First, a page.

It seems to me that, no matter what kind of athlete you are, whether you’re young or old, weak or strong, novice or expert, you probably share at least one thing with absolutely every other athlete out there – the desire to be alone with your thoughts from time to time, and to allow your brain to compete mano a mano with your body. Now I know that, if you’re a cyclist, it’s great to go out for a Sunday group ride. And if you’re a runner, maybe you already have that perfect running buddy that helps make the ordeal a little less lonely. But for me, it’s the time alone that I crave sometimes…okay, a lot of the time.
I had an incredible opportunity to do just that earlier today. I took my Surly LHT (aka The Tank) out for about 40km worth of the PPJ Cycloparc in the Pontiac region of Eastern Quebec. And let me tell you, if you are looking for a quiet, private ride in this part of the world, look no further. The mostly flat, mostly straight trail of crushed gravel cuts through serene forest and farmland for miles and miles and miles. I began at the Head of Trails, located a few kms west of Quyon, Quebec on Hwy 148. After parking the car and rolling up the tiny side road, I said goodbye to everyone and everything. No cars. No noise. No people. None. Come to think of it, there weren’t even any other cyclists. I can’t tell you when (or if) I have ever biked 40km without seeing or hearing another person, car, or distant sound of civilization. If it hadn’t been so beautiful, it probably would have seemed kind of creepy.
For the first little while, I was just astonished that I was truly by myself. In fact, I kind of thought that maybe I as “doing it wrong”. Was I not in the right place? No, this was definitely the right spot. The PPJ Cycloparc’s trail, which likely also doubles as a snowmobile route in the wintertime, cuts between farms, darting in and out of deep, wooded areas into bright and grassy clearings, occasionally crossing extremely minor side roads. Yet despite the seemingly remote nature of the track, the whole thing is exceedingly well organized. Every kilometer is marked clearly on a post located on the north side of the trail. Every road crossing is highly visible to both cyclists and motorists alike and, best of all, the PPJ trail includes numerous picnic /rest areas for weary riders (like myself) looking for a nice place to sit, jettison some garbage and attend to nature’s call. In short, I was in the right spot.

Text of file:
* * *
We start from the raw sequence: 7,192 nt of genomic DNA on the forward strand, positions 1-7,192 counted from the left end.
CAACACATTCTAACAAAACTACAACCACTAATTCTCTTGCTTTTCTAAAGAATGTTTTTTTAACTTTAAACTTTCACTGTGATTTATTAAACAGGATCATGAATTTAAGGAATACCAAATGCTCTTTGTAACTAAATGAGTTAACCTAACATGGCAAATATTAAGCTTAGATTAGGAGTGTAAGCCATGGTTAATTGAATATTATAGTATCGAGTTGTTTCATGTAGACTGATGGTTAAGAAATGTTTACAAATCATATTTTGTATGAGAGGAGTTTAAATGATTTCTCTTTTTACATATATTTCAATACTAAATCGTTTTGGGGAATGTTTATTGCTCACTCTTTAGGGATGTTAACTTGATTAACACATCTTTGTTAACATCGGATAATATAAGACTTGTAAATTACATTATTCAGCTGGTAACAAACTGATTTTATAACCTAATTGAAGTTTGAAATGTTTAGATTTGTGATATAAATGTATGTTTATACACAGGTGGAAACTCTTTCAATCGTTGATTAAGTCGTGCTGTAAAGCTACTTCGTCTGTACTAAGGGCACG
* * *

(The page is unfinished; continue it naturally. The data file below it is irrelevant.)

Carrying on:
Just to nerd-out a bit here, the goal of today’s ride was actually to test out some equipment. I recently added an Axiom Hybrid front fender to the LHT and wanted to test the clearance on some of the turns. Truthfully, there’s some work to do there yet. For most manoeuvring, everything seemed just fine. But the kinds of really tight, really slow turns that one does to get started from a dead stop or to radically change direction in order to work your way around an obstacle did result in some clipping against my foot from time to time.
I’m not convinced that I actually have that fender installed correctly. But since Axiom wasn’t kind enough to provide any instructions or directions in the packaging, I guess I’ll never know. More tweaking to come there, I would think. Otherwise, I can say that the tires (and the bike as a whole) performed admirably on the crushed gravel – so much so that I felt extremely comfortable going no-hands for long stretches of the ride – something that I would likely have never considered doing in loose gravel on nearly any other bike I’ve ever owned. This whole thing is partially in preparation for a longer gravel ride that I have planned for later this summer – the Cataraqui Trail. If today’s ride is any indication, the LHT will hold up very well indeed. Truth be told, I’m inclined to head back out on a longer version of today’s ride and do some camping along the way. There’s a community campground just past Fort Coulogne that my wife and I stayed at with friends earlier this summer. That would make for a great two day ride. Or for something longer, you could camp at Fort Coulogne on Day 1, hit Pembroke on Day 2 and work your way home on the Ontario side for Days 3 and 4. Check out a few of the possibilities on the PPJ’s map.
All in all, an interesting experience. Riding alone along a dusty, quiet trail like that certainly helps spark the imagination and gets the ideas flowing. And if you’re really a creative, imaginative type, you can even delude yourself (briefly) into thinking that you’re all out alone on a breakaway in the Paris-Roubaix. I know I did for a few minutes there. 🙂